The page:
Louisiana irises are among the choicest of garden perennials. Gardeners who want a beautiful and well landscaped garden cannot achieve any enthusiasm for the plants when they are grown in isolated patches- one of every kind obtainable all mixed together. Sometimes they are grown in a hole, dug out of the ground to imitate a bog. It's true they are found, in the wild, in low places. This is because when God had them by Himself the only way the seed could spread was by the rain waters. They do best for us grown in a perennial border, in curves and bays in the shrubbery borders and in the rock garden. I've also use them to help make garden 'pictures all over the place. 
The perennial border has camellias and sweet olives for background. We use foxgloves and larkspur for spires, native penstemons, in variety, and elder daisies for filler plants. In between groups of these, we mass plant Louisiana irises, using at least fourteen of each variety together. It's filled with such lovely ladies as ELLA B. DAVIS, BARBARA ELAINE TAYLOR, SARA GLADNEY, CAROGINIA, LOUISE ARNY, PEGGY MAC, MARIE CAILLET and lots of DIXIE DEB guarding them well is the brilliant red CAPT. BILL. The bed is bordered in GOLD DUST Hemerocallis near the front of the border, and among the violets and pink varieties, we grow the Ozarkana Phlox. When the irises are through blooming, Cleorne comes up to shade them from the hot sun, along with perennial Phlox and Crinum lilies in variety. Using the above plants one can have a very attractive perennial border almost all of the year since the iris foliage is attractive all winter while the camellias are in bloom.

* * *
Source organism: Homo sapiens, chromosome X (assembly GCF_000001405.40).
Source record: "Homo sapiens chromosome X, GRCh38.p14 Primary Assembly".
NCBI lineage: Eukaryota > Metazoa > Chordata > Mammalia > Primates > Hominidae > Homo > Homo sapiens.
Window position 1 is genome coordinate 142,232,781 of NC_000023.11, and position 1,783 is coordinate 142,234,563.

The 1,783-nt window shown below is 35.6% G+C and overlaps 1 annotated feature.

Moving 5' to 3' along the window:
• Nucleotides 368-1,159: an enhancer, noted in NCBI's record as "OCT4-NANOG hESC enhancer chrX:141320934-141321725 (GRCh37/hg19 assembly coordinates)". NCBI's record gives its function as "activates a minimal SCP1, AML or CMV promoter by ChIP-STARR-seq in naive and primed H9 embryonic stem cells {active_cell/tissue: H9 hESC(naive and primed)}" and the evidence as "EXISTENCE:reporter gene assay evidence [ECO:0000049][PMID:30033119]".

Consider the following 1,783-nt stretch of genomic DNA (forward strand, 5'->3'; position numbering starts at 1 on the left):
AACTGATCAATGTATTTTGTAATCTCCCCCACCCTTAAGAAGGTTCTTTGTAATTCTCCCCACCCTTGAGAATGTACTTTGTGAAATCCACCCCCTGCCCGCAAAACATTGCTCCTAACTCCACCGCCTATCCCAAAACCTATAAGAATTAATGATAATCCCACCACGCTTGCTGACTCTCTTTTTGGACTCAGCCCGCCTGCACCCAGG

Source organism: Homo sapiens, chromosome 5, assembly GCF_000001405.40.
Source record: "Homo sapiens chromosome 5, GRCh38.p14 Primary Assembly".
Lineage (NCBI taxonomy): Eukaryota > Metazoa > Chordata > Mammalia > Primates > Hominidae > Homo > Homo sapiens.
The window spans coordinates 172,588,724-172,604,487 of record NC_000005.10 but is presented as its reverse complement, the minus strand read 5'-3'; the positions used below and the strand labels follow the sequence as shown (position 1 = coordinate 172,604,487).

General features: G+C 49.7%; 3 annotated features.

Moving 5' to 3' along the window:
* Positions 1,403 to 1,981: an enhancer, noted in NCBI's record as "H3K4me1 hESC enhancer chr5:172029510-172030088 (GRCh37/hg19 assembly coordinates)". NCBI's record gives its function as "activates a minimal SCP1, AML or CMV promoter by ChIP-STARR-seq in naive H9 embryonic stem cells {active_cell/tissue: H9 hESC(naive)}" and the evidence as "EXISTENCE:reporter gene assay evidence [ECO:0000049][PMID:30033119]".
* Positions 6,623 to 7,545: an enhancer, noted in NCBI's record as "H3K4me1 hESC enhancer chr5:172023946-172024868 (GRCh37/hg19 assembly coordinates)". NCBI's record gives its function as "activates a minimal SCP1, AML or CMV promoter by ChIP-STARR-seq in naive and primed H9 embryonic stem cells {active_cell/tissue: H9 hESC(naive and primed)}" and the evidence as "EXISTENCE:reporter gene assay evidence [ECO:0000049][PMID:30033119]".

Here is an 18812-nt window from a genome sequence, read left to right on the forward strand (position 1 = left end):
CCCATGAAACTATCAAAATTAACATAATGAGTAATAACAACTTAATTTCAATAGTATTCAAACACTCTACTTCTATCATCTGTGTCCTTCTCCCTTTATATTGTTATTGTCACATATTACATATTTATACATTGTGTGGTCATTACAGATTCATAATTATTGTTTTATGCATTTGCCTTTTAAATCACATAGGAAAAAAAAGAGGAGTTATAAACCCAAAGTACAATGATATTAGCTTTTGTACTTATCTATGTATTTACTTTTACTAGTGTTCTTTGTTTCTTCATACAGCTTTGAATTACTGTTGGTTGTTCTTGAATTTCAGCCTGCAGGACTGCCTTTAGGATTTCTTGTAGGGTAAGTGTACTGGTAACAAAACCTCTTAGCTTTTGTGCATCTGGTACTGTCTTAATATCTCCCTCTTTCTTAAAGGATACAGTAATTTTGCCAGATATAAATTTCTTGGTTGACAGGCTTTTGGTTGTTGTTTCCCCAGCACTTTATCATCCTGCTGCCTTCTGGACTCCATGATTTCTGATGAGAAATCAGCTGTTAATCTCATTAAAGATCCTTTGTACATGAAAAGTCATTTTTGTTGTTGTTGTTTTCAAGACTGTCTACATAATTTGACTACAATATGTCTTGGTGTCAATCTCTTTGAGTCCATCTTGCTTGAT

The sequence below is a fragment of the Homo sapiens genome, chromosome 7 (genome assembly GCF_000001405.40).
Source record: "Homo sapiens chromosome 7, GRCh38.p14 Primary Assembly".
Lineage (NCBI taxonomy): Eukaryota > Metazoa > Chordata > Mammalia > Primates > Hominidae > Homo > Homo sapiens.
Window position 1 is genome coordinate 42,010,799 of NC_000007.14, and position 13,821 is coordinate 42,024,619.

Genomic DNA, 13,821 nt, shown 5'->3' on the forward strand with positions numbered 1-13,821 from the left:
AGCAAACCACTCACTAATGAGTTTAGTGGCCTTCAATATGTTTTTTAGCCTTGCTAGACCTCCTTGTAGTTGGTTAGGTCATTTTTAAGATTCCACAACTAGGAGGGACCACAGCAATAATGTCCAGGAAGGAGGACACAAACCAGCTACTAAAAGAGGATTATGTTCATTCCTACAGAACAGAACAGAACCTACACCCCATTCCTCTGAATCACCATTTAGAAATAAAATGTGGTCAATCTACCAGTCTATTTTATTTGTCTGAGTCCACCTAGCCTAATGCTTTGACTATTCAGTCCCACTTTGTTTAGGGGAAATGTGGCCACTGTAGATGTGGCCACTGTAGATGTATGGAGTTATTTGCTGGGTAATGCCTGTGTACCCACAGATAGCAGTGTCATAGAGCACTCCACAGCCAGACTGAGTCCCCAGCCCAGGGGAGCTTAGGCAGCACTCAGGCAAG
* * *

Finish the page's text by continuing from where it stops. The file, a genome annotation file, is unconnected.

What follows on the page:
Since the irises vary in height from six inches to four feet, they are very useful in the curves and bays of the shrubbery border to help make garden pictures. Hopa Crabapple with Japanese Snowball can use a tall variety of VIOLET RAY, to complete a picture. A snowball tree behind the bushy Deutzia needs a low growing variety as BAYOU GLORY. Grey-beard trees with Philadelphus need ROYAL VELOUR at the base, surrounded with Ozarkana Phlox. The combinations to use are endless. The entrance to our terrace is between Maqnolia fuscata with DIXIE DEB and Royal Robe violets in front of the shrubs. 
Foliosa irises are perfect rock garden plants. They thrive on our hillside among moss and lichen-covered ironstone rocks. White foliosa irises add interest to white violets and Saxrifraga sarmentosa by a large moss covered rock. In large areas among the rocks, we use hundreds of wood violets with Ozarkana Phlox. PRISTINE BEAUTY with dwarf yellow daffodils makes a pretty picture by rocks covered in lichens. Iris foliage adds interest all winter long when rock garden plants are dormant. 
Louisiana irises last well as cut flowers for decorating the home. Each blossom lasts for several days and if the stalk is kept in water every bud on the stalk will open. For flower arrangers, it has no peer. It has the widest color range of any flower in the world-covering all the tints and shades of the primary colors, red, yellow and blue-and many colors not found in the color charts. It is among the most graceful of flowers and so is the arranger's delight. 
Louisiana irises are versatile garden perennials.